Author Topic: Optical Bench REDUX: Digital Switching can have Analog Functions!  (Read 43429 times)

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Offline RJSVTopic starter

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Re: Optical Bench REDUX: Digital Switching can have Analog Functions!
« Reply #300 on: February 02, 2023, 06:31:20 pm »
   The embedded problem helps show the 'packed' format and one of the problem areas in the function.
For example, with a 'properly' rightward packed data word you've got an advantage in that a rightward shift can reliably get rid of a single column, by way of a conventional looking shift, in discrete columns.

   But with those two 'zero value's bubbles shown, you could take a viewpoint that the data WORD shown at top isn't correctly formatted to do that.  So, the diagram today is to show that dilemma.

   Looking at the second data WORD shown in figure that is a very similar situation, only shown more loosely resembling (conventional) discrete partitions, but with analog value contents...just that the ultimate interpretation there, can STILL be very close to the usual zeros and ones.  Readers may appreciate, the fuller world, of formats that cross boundaries, (between traditional practices) and thus the call for a more varied approach, but having more possible solutions.
   Usually, such formats on traditional platforms could do these bit-shift resembling functions within existing instruction sets.

   The formatted 'double mid-shifter' is one of these new-looking functions, that, in speculation, could possibly turn out to solve that specific problem discussed, of trying to remove or 'purge' those zero values from the packed word.
   The price of such speculation, meanwhile not really showing DIRECT promise in this example, is not that extreme;. A few minutes examination and, 'YUP, no help on that one'...Not a big deal, and possibly helps support some other, wild or less wild speculation.
   Besides, having (this) very wide open and novel 'art', of instruction behaviour can be enjoyable and entertaining (up to a point of course).
 

Offline RJSVTopic starter

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Re: Optical Bench REDUX: Digital Switching can have Analog Functions!
« Reply #301 on: February 02, 2023, 06:46:49 pm »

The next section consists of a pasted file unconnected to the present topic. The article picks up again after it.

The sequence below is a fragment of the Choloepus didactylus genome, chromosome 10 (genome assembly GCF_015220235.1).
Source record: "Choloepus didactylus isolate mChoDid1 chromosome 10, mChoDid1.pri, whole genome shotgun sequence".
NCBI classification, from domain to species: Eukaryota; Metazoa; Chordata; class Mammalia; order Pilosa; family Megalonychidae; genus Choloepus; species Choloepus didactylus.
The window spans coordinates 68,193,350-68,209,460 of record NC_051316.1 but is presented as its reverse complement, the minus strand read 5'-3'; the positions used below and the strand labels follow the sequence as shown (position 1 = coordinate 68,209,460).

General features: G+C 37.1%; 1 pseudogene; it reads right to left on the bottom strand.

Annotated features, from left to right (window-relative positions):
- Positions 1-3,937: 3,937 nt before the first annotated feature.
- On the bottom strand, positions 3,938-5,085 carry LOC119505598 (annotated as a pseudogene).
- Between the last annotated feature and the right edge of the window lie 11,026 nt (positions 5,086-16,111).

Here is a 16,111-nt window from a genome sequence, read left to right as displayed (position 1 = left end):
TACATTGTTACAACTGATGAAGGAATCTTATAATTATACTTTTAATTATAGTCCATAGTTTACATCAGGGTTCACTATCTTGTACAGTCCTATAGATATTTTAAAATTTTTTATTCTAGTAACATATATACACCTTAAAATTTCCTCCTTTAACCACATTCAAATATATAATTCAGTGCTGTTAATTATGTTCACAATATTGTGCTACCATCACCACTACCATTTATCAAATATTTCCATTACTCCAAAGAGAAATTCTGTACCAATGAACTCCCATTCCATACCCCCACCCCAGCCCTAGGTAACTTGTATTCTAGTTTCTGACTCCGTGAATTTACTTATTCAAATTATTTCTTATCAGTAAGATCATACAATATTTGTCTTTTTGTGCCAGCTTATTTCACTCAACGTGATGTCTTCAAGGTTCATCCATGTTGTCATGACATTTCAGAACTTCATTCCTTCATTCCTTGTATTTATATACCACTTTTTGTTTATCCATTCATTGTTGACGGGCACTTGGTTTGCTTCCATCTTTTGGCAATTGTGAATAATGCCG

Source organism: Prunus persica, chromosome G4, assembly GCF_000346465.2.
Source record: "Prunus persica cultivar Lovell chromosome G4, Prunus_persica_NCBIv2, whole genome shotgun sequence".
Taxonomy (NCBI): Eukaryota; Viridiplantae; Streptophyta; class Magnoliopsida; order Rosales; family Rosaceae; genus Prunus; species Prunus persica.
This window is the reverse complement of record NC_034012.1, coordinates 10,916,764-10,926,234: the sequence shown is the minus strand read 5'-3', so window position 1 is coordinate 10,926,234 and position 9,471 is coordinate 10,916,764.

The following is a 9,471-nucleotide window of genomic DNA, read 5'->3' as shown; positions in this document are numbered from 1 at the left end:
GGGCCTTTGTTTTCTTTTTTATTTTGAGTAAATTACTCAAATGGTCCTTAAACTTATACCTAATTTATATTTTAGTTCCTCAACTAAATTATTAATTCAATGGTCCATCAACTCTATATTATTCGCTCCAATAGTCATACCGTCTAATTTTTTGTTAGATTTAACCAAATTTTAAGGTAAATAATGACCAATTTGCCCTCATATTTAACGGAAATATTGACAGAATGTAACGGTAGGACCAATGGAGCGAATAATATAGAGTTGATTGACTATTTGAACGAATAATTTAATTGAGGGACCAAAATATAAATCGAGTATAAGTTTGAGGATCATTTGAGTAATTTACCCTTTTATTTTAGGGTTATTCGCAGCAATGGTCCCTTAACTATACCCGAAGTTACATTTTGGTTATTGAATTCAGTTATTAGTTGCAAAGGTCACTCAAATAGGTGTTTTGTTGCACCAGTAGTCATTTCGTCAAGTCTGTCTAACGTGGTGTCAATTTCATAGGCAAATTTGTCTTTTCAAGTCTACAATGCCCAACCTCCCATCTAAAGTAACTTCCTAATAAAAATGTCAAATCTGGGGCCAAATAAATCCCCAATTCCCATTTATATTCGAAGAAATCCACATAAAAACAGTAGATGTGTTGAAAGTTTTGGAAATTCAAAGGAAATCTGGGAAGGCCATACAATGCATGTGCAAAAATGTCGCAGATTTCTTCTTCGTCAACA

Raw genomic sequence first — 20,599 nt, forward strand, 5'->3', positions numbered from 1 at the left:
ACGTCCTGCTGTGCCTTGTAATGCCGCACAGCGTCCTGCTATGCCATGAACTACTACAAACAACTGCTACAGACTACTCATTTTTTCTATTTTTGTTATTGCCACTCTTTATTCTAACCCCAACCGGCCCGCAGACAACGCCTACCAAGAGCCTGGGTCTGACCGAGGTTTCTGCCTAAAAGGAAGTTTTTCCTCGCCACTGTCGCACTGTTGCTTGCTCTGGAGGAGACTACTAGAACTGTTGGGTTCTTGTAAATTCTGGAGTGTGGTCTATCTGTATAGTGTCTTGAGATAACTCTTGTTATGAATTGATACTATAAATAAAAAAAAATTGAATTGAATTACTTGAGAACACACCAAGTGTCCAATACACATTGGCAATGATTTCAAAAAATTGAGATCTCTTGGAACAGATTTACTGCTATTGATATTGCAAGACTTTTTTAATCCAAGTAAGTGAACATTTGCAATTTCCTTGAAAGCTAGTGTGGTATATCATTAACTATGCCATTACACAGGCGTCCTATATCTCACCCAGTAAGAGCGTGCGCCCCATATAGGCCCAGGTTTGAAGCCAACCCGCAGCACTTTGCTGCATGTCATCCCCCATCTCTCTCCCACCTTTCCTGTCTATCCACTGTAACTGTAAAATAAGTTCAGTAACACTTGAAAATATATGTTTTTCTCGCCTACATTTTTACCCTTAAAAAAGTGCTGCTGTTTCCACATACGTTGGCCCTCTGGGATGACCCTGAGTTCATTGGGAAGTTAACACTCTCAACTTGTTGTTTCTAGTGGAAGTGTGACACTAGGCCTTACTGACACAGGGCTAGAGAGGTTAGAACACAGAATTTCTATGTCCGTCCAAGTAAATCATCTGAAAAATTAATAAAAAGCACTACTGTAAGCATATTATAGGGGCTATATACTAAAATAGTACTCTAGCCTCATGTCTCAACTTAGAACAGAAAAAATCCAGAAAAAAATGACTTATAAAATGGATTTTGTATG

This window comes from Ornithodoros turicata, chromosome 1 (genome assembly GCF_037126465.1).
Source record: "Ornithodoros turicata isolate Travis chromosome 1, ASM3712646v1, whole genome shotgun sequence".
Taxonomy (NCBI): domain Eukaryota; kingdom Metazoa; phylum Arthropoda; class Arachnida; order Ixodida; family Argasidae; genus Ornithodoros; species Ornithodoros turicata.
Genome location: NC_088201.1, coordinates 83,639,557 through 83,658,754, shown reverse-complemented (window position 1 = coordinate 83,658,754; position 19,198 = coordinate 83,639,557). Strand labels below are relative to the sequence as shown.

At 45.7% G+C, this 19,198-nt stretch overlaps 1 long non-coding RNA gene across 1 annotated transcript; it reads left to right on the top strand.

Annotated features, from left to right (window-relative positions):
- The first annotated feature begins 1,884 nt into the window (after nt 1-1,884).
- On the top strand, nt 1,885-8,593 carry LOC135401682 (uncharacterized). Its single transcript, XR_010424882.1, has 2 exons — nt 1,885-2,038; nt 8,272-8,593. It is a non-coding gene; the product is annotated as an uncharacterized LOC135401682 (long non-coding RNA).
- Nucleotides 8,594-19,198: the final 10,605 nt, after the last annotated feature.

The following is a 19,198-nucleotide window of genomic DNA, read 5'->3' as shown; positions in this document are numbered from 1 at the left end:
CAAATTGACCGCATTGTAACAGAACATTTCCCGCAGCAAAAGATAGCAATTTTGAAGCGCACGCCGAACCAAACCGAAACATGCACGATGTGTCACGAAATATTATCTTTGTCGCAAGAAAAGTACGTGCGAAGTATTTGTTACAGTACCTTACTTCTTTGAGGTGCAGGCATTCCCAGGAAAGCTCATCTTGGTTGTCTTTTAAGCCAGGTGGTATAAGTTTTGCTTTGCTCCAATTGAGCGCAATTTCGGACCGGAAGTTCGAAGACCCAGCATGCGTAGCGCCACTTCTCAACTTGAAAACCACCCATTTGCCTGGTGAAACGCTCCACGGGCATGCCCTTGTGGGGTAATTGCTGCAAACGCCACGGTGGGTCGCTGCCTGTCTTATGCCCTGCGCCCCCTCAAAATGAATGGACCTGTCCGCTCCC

Yes, sorry MK14, I've been meaning to place a running summary, of about 4 or 5 issues current.

   The whole thread is dealing with partially implemented instruction sets or functions, where the processor can't easily 'see' the data getting worked on, thus becomes a bit of detective style work.

   Similar to the 'card counting' methods, (in casinos), the overall application might (only) be of use until some additional 'FAST' optical switching gets developed.  So it's a speculative tool, possibly only valuable as a place-holder, so that developers can focus on other aspects of development.
Maybe they (researchers) end up obtaining a DECREMENT INSTRUCTION that has wrong answer value, in 5 % of the time, causing a much more restricted value, vs 'perfect' digital results.

   The timing (of my post) vs the diagrams posted, I think now is happening due to the limitations (Dave knows) the limitations of using a smart-phone having flakey results.  Some of that is new, relating to other upgrades on the whole website, here.
But Dave is right, ultimately, as (my) smartphone functionality shouldn't dictate the whole bug-fixing agenda.  (I'm a pretty unsophisticated user, for sure, lol).
Thanks
 
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Offline MK14

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Re: Optical Bench REDUX: Digital Switching can have Analog Functions!
« Reply #302 on: February 02, 2023, 06:54:28 pm »
Yes, sorry MK14, I've been meaning to place a running summary, of about 4 or 5 issues current.

   The whole thread is dealing with partially implemented instruction sets or functions, where the processor can't easily 'see' the data getting worked on, thus becomes a bit of detective style work.

   Similar to the 'card counting' methods, (in casinos), the overall application might (only) be of use until some additional 'FAST' optical switching gets developed.  So it's a speculative tool, possibly only valuable as a place-holder, so that developers can focus on other aspects of development.
Maybe they (researchers) end up obtaining a DECREMENT INSTRUCTION that has wrong answer value, in 5 % of the time, causing a much more restricted value, vs 'perfect' digital results.

   The timing (of my post) vs the diagrams posted, I think now is happening due to the limitations (Dave knows) the limitations of using a smart-phone having flakey results.  Some of that is new, relating to other upgrades on the whole website, here.
But Dave is right, ultimately, as (my) smartphone functionality shouldn't dictate the whole bug-fixing agenda.  (I'm a pretty unsophisticated user, for sure, lol).
Thanks

Thanks for the reply.

It sounds a bit like, some of the advanced AI algorithms and things, going on these days.  A bit like what use to be called 'fuzzy-logic', a rather long time ago.

I can understand any difficulties, that attempting to use a smart-phone, to make posts on this forum, creates.
 

Offline RJSVTopic starter

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Re: Optical Bench REDUX: Digital Switching can have Analog Functions!